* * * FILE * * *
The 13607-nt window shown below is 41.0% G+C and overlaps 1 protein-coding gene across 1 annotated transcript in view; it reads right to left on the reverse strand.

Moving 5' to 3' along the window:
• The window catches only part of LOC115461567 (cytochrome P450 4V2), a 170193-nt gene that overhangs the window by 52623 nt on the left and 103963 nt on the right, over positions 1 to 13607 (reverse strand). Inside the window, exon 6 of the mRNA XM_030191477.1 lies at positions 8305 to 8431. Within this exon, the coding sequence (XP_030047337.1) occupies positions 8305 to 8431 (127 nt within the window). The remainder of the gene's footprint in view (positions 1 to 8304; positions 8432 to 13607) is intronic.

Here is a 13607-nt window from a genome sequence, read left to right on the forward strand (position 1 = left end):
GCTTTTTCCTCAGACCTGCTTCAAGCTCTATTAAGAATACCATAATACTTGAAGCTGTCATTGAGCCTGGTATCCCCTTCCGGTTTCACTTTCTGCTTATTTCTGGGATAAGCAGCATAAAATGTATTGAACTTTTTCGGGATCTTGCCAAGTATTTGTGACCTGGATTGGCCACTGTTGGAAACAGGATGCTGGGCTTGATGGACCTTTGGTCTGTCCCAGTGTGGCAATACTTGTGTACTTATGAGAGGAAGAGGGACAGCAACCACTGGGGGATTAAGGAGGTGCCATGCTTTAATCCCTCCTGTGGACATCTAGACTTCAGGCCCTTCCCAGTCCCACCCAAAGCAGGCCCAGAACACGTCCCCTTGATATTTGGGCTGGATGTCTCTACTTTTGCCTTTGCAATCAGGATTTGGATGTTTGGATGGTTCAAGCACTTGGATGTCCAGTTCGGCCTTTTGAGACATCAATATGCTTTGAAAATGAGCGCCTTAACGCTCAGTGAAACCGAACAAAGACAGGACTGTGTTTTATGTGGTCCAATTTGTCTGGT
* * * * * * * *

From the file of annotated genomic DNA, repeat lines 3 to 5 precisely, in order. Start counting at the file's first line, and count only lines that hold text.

• The window catches only part of LOC115461567 (cytochrome P450 4V2), a 170193-nt gene that overhangs the window by 52623 nt on the left and 103963 nt on the right, over positions 1 to 13607 (reverse strand). Inside the window, exon 6 of the mRNA XM_030191477.1 lies at positions 8305 to 8431. Within this exon, the coding sequence (XP_030047337.1) occupies positions 8305 to 8431 (127 nt within the window). The remainder of the gene's footprint in view (positions 1 to 8304; positions 8432 to 13607) is intronic.

Here is a 13607-nt window from a genome sequence, read left to right on the forward strand (position 1 = left end):
GCTTTTTCCTCAGACCTGCTTCAAGCTCTATTAAGAATACCATAATACTTGAAGCTGTCATTGAGCCTGGTATCCCCTTCCGGTTTCACTTTCTGCTTATTTCTGGGATAAGCAGCATAAAATGTATTGAACTTTTTCGGGATCTTGCCAAGTATTTGTGACCTGGATTGGCCACTGTTGGAAACAGGATGCTGGGCTTGATGGACCTTTGGTCTGTCCCAGTGTGGCAATACTTGTGTACTTATGAGAGGAAGAGGGACAGCAACCACTGGGGGATTAAGGAGGTGCCATGCTTTAATCCCTCCTGTGGACATCTAGACTTCAGGCCCTTCCCAGTCCCACCCAAAGCAGGCCCAGAACACGTCCCCTTGATATTTGGGCTGGATGTCTCTACTTTTGCCTTTGCAATCAGGATTTGGATGTTTGGATGGTTCAAGCACTTGGATGTCCAGTTCGGCCTTTTGAGACATCAATATGCTTTGAAAATGAGCGCCTTAACGCTCAGTGAAACCGAACAAAGACAGGACTGTGTTTTATGTGGTCCAATTTGTCTGGT